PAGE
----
Ronna Fisher, Content Editor
As I scrubbed off the last remnants of his name my friend had boldly chalked onto my passenger side window, I wondered when had it begun—when had I begun feeling ashamed of his name? When had I become embarrassed enough to always drive with that window down so that others’ wouldn’t see his name emblazoned on my car?
I have never been one to shove Jesus down other people’s throats. I am uncomfortable put on the spot and dislike preaching to innocent bystanders, but I’m unsure when wanting to build relationships over shouting Jesus at people turned into a desire to hide him, almost like a guilty pleasure.
Apparently, when I was younger I was bold enough to start a bible study with friends during the summer. My younger sister was in charge of worship, and we would sing cheesy songs, like “Lean On Me.” I was never afraid to invite an “outcast” to church with me because I was also an outcast. In fact, I doubt I even saw them as outcasts; they were just people.
I remember being a young, shy fourth grader praying with a friend at my church for her to accept Jesus into her heart. As a young girl, I probably did not know how to help my friends grow and continue in their faith, but at least I was bold enough to try. Now, the name Jesus hardly ever enters my vocabulary.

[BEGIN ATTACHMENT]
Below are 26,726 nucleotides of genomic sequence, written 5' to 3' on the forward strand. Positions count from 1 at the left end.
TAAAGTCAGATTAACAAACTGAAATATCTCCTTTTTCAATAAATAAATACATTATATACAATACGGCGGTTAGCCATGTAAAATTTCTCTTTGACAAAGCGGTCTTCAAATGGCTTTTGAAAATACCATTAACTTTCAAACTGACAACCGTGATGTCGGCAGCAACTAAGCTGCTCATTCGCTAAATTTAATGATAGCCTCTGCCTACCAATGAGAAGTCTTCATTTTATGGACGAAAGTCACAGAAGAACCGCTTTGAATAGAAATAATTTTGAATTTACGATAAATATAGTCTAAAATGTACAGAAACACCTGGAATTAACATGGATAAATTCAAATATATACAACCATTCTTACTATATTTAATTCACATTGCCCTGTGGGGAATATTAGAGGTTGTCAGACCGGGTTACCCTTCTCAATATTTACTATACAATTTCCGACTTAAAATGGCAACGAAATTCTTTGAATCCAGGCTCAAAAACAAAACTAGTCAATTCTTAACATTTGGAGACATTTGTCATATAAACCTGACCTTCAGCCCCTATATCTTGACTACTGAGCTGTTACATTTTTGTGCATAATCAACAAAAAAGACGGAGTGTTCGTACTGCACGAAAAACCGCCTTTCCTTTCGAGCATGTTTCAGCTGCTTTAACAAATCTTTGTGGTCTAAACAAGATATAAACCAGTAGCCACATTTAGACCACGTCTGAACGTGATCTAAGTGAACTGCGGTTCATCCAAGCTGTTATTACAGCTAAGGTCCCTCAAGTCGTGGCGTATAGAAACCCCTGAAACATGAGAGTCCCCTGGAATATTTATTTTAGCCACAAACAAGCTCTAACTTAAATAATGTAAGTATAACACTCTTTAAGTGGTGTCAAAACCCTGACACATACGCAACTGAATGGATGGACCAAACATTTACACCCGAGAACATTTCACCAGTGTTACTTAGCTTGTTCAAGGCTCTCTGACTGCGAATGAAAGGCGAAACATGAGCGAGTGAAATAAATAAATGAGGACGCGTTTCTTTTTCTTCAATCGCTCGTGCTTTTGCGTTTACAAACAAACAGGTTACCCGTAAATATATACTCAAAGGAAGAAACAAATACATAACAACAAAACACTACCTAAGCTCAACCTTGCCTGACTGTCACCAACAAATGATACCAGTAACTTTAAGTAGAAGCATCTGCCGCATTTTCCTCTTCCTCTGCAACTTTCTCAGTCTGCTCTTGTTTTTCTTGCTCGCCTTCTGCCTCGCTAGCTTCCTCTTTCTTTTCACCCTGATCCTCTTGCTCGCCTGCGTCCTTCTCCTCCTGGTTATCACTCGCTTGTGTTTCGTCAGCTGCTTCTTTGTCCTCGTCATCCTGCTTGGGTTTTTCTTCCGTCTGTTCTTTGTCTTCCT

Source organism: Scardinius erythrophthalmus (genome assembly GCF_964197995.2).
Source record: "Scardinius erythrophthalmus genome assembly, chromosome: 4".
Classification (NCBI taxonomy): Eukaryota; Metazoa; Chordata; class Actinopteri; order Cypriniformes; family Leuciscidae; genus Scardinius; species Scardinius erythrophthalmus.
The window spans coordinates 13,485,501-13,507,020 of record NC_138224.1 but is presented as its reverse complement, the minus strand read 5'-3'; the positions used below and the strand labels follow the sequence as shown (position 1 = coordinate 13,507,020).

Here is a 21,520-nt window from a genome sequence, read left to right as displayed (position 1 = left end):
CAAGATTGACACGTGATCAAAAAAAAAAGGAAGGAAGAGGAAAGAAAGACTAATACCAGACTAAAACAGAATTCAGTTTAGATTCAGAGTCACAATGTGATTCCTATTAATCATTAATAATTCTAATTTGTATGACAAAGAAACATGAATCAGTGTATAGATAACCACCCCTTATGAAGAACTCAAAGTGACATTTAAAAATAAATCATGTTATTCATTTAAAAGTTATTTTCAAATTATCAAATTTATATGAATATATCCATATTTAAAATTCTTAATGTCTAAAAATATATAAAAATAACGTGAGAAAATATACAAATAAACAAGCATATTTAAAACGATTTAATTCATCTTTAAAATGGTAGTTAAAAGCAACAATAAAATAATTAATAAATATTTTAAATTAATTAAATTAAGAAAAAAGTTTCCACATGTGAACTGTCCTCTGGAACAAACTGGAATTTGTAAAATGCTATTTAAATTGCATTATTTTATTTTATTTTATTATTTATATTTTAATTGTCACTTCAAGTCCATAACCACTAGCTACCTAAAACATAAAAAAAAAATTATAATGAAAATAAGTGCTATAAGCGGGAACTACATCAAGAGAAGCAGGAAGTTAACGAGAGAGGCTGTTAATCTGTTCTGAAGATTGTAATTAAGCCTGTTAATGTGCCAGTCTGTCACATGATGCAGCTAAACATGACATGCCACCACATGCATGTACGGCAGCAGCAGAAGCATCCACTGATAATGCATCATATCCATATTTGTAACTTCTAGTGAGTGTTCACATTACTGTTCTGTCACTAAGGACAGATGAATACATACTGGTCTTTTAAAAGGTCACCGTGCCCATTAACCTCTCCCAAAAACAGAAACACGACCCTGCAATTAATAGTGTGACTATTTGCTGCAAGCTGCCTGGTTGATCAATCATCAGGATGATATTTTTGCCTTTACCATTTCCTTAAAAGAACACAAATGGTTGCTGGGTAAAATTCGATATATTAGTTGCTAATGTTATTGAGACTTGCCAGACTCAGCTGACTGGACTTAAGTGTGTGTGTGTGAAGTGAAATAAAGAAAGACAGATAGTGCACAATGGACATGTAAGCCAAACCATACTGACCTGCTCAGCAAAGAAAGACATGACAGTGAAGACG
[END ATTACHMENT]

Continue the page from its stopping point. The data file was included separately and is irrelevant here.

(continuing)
At a recent small group, we joked about how the Bible is shorter than all of the Harry Potter books combined, yet we failed to have read the whole Bible. In all honesty though, I do not know how many times in the past year I have said, “Oh. I love Harry Potter.” Or, “I love Star Wars.” Or, “I love college.” “I love Taylor Swift.” “I love you.” “I love cheez-its.” And so on. How many times do I ardently profess my love for someone or something? Countless. How many times do I find myself saying, “I love Jesus” with as much enthusiasm? Hardly ever.
I now find myself turning the volume of my Christian music down at stoplights if I have my window rolled down because I do not want to be “that person.” How self-absorbed of me.
I have found that boldness can even be a challenge among friends. It takes vulnerability and courage to ask even my closest of friends, “Can we pray together? Right now?” Again, I fear being “that person.” That person who is super religious–who always wants to pray. Yet, I find when other people are brave enough to be “that person,” I am full of relief and admiration.
If I cannot be comfortable in my faith in a place of comfort and friendship—in a place surrounded by other professed Christians, how am I to believe that I will ever make a difference outside of this safe place? I hardly recommend shouting Jesus at innocent victims on the street, unless, you know, that is your cup of tea. However, I must not let consideration for others or a desire to build relationships first turn into shame and fear.